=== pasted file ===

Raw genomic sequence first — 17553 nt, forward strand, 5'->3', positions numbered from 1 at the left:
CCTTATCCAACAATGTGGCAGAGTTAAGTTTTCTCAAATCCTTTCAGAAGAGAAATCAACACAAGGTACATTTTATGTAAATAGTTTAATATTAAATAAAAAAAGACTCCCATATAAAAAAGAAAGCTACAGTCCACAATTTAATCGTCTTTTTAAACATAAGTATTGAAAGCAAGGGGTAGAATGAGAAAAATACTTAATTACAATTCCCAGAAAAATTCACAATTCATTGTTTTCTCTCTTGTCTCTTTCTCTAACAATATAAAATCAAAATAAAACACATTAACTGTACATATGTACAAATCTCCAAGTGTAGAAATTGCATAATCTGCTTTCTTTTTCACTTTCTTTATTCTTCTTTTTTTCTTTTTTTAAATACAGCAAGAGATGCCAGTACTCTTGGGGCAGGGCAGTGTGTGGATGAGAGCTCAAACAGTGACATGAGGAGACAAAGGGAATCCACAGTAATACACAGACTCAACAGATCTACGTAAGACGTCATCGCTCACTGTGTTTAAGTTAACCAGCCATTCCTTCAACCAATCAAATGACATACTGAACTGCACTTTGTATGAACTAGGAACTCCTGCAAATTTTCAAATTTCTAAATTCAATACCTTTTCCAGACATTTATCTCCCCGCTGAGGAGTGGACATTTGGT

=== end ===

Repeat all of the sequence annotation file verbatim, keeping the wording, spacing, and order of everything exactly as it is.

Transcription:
Raw genomic sequence first — 17553 nt, forward strand, 5'->3', positions numbered from 1 at the left:
CCTTATCCAACAATGTGGCAGAGTTAAGTTTTCTCAAATCCTTTCAGAAGAGAAATCAACACAAGGTACATTTTATGTAAATAGTTTAATATTAAATAAAAAAAGACTCCCATATAAAAAAGAAAGCTACAGTCCACAATTTAATCGTCTTTTTAAACATAAGTATTGAAAGCAAGGGGTAGAATGAGAAAAATACTTAATTACAATTCCCAGAAAAATTCACAATTCATTGTTTTCTCTCTTGTCTCTTTCTCTAACAATATAAAATCAAAATAAAACACATTAACTGTACATATGTACAAATCTCCAAGTGTAGAAATTGCATAATCTGCTTTCTTTTTCACTTTCTTTATTCTTCTTTTTTTCTTTTTTTAAATACAGCAAGAGATGCCAGTACTCTTGGGGCAGGGCAGTGTGTGGATGAGAGCTCAAACAGTGACATGAGGAGACAAAGGGAATCCACAGTAATACACAGACTCAACAGATCTACGTAAGACGTCATCGCTCACTGTGTTTAAGTTAACCAGCCATTCCTTCAACCAATCAAATGACATACTGAACTGCACTTTGTATGAACTAGGAACTCCTGCAAATTTTCAAATTTCTAAATTCAATACCTTTTCCAGACATTTATCTCCCCGCTGAGGAGTGGACATTTGGT